In the late-1970’s, I was teaching in the theater department at the University of Nevada, Las Vegas. I hit the glass ceiling. I went to the president of the university and told him what I thought was sexismin my department. He bluntly said: “Joan, I can’t help what happens in that department. They have their reasons. If you want to do anything more in theater, get off campus."
My life as an independent and self-determined woman began at that moment at the age of 35. The president of UNLV gave me a gift and taught me my first two important life lessons: a negative can be turned into a positive with successful results; and, I am the sole determiner of my present and future. It was the most liberating moment of my life. I can still feel the chills. I had been an actress, teacher, theater director, and textbook author for 15 years, and I was not going to let go of my passions. With amazing artists by my side, I launched Nevada’s first year round professional theater and I never looked back.
My life’s journey has been exciting, challenging and rewarding. I look at my life like a giant goodie basket – everything that has happened to me - losses, successes, fulfillments, and joys - everything I’ve ever done and been has helped me to maximize my potential. I learned early in my 20s that playing to my strengths and following my passions gave me the ability to make positive choices and decisions that were creative and successful. My strong and confident mother was my role model, but now, at almost 70, I finally feel I have added a bit of wisdom to my journey. And this wisdom comes from a place called gratitude.
How do I wake up every day with joy and satisfaction knowing that I am bearing the fruits of a well-lived, abundant life?
It’s all about the lessons I learned along the journey. People tell me that I am brave and that I have made the right choices for me given my temperament and energy. I feel fortunate that I had a mother who taught me never to fear anything. She said, “Joanie, it’s a waste of time; besides, it’s more fun to be surprised by life.” But it takes more than bravery coupled with a strong mind to persevere.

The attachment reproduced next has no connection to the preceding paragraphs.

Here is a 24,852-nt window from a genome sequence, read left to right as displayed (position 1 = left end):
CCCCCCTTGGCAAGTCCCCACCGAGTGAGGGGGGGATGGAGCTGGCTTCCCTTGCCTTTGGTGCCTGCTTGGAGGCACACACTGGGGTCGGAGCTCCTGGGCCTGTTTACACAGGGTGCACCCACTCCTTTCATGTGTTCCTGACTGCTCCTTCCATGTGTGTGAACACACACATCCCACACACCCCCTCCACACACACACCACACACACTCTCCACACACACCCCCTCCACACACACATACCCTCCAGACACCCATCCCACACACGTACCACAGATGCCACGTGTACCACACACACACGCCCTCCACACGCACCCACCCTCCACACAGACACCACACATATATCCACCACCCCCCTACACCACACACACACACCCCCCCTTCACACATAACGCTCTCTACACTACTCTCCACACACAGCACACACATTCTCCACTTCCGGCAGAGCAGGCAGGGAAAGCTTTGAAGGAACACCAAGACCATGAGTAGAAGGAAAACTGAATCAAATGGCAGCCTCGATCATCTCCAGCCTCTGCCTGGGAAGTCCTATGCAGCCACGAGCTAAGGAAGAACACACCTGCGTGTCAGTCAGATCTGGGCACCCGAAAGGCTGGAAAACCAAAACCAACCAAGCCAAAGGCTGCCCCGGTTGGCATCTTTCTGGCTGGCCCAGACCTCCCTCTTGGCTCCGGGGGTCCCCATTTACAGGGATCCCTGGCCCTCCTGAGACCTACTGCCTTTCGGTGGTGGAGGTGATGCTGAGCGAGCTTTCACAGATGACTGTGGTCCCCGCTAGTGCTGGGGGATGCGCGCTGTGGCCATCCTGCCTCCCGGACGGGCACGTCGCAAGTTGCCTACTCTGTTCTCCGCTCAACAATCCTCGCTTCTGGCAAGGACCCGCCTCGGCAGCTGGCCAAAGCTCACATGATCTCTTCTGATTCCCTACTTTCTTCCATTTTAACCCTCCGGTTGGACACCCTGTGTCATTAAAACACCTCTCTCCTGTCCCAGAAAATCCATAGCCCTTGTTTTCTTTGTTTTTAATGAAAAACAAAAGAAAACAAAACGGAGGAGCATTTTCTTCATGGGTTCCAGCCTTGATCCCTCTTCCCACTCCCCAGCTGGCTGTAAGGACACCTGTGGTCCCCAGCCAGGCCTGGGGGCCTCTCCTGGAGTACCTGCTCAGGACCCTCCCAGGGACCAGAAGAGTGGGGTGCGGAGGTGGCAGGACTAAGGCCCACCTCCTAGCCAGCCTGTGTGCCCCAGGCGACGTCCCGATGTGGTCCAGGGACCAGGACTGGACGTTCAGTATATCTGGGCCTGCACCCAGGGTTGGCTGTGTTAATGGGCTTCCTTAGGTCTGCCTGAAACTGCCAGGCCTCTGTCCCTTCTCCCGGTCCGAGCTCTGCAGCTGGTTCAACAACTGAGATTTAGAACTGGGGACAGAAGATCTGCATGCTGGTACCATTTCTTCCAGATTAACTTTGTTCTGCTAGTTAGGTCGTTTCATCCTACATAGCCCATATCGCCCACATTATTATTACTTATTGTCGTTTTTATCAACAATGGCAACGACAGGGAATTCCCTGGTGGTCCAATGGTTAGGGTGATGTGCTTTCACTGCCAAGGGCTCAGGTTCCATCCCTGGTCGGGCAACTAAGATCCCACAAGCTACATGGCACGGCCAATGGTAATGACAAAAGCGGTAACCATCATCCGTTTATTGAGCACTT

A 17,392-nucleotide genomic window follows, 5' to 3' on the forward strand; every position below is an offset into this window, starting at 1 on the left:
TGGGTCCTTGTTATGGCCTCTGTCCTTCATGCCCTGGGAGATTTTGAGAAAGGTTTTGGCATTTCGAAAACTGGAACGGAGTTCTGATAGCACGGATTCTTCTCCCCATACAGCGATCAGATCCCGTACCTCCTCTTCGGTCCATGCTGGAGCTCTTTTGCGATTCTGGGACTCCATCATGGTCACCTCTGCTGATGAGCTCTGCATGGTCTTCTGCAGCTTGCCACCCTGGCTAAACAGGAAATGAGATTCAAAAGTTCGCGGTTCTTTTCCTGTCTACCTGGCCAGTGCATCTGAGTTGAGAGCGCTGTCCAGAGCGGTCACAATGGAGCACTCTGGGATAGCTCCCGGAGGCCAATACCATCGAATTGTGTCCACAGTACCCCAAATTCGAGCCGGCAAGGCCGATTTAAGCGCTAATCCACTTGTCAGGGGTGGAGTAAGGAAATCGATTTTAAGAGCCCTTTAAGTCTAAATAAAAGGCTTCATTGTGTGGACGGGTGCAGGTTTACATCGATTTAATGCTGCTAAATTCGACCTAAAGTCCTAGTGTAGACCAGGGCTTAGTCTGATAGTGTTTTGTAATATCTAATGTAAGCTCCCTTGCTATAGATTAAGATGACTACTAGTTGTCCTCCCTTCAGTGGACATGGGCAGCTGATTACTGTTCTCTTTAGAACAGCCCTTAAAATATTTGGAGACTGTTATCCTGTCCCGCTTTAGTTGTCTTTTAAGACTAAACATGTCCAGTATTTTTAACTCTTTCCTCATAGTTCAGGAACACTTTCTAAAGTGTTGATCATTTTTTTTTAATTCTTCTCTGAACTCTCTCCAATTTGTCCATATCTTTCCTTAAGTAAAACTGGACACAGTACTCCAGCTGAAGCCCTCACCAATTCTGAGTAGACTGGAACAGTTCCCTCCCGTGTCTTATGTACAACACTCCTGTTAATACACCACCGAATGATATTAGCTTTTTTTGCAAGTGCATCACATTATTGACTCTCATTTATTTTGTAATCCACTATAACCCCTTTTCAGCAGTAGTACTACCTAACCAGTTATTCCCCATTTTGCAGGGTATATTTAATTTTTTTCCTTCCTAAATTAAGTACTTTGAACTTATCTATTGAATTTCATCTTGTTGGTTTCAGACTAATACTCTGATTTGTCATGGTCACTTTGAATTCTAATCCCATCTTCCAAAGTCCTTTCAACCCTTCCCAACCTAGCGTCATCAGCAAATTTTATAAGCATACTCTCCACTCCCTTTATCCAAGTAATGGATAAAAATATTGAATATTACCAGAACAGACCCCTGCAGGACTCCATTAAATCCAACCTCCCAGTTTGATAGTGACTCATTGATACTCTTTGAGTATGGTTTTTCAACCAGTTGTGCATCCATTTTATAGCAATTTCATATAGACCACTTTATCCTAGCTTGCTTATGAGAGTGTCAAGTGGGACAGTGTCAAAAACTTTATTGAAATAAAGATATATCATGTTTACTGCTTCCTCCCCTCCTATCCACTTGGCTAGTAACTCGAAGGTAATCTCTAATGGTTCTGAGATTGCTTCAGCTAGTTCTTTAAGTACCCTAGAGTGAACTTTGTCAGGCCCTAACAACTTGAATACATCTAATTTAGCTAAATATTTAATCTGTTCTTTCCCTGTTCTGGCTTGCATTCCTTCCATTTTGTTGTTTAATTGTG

After I left the theater, I followed my heart and went to film school where I fell in love with writing again, specifically screenplays. I always loved writing. High school gave me the opportunity to write and give speeches. I won every speaking contest in California before I graduated high school and helped pay my way through college. Writing textbooks on acting while at the university gave me the confidence to use my knowledge to help guide other stage performers. Writing screenplays was pure fun and joy, and between dry spells I wrote for anyone who wanted my services – college students, the Rose Bowl, PR firms, research papers. I wrote my first novel during those years and turned it into a screenplay. I pitched that book and screenplay in front of producers and directors and learned that I had unlimited tenacity.
Because I love to teach, I continued in that path and at 60 I became a yoga and meditation teacher. Yoga became another passion and the subject of choice to write about until one day I had another idea: I decided to write my memoir at 64. My life was funny and crazy and full of twists and turns and lessons learned about growing older, relationships, adult children who parent me. But more important, I kept re-discovering that my natural instinct was to turn the negative into a positive, to find an opportunity around every corner because I was always curious, conscious and connected to learning.
The decisions I have made throughout my life come from knowing the truth about who I am, what talents and skills I have and what gifts I possess. As a yoga and meditation teacher, I’ve learned the benefits of mindfulness and to listen to my heart because my heart keeps me on my path. I decided to become a keynote speaker at 67 because my heart lead me in that direction and my mind directed me to continue my journey to create a world where teaching, performing and writing took center stage.
I write because I love the process; I teach because I am giving back; I speak because I have a message about how to stretch the mind at any age and a belief in the possibility of living a fully creative and fulfilling life. I believe life is a privilege and my time on this planet requires that I live my dharma – my truth – and give back to others the lessons that I have learned.
Joan Moran is a keynote speaker, author and blogger. Her memoir is entitled, Sixty, Sex & Tango, Confessions of a Beatnik Boomer